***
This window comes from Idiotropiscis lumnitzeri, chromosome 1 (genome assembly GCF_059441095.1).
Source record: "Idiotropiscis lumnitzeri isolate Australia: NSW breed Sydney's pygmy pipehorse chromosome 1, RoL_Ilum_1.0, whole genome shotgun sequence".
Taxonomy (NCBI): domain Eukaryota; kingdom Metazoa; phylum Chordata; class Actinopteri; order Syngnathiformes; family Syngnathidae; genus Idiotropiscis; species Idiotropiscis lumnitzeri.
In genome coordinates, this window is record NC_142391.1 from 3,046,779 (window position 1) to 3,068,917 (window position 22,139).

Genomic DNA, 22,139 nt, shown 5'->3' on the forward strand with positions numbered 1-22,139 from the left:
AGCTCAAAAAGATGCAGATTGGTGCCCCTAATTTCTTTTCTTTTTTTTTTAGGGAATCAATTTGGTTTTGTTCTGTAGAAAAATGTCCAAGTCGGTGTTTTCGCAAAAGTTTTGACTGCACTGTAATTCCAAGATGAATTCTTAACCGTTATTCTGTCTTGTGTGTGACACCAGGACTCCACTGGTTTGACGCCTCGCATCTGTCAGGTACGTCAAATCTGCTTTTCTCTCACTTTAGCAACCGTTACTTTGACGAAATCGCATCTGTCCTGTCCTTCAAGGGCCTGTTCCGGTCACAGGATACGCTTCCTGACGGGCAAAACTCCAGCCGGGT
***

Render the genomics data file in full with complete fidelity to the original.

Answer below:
This window comes from Idiotropiscis lumnitzeri, chromosome 1 (genome assembly GCF_059441095.1).
Source record: "Idiotropiscis lumnitzeri isolate Australia: NSW breed Sydney's pygmy pipehorse chromosome 1, RoL_Ilum_1.0, whole genome shotgun sequence".
Taxonomy (NCBI): domain Eukaryota; kingdom Metazoa; phylum Chordata; class Actinopteri; order Syngnathiformes; family Syngnathidae; genus Idiotropiscis; species Idiotropiscis lumnitzeri.
In genome coordinates, this window is record NC_142391.1 from 3,046,779 (window position 1) to 3,068,917 (window position 22,139).

Genomic DNA, 22,139 nt, shown 5'->3' on the forward strand with positions numbered 1-22,139 from the left:
AGCTCAAAAAGATGCAGATTGGTGCCCCTAATTTCTTTTCTTTTTTTTTTAGGGAATCAATTTGGTTTTGTTCTGTAGAAAAATGTCCAAGTCGGTGTTTTCGCAAAAGTTTTGACTGCACTGTAATTCCAAGATGAATTCTTAACCGTTATTCTGTCTTGTGTGTGACACCAGGACTCCACTGGTTTGACGCCTCGCATCTGTCAGGTACGTCAAATCTGCTTTTCTCTCACTTTAGCAACCGTTACTTTGACGAAATCGCATCTGTCCTGTCCTTCAAGGGCCTGTTCCGGTCACAGGATACGCTTCCTGACGGGCAAAACTCCAGCCGGGT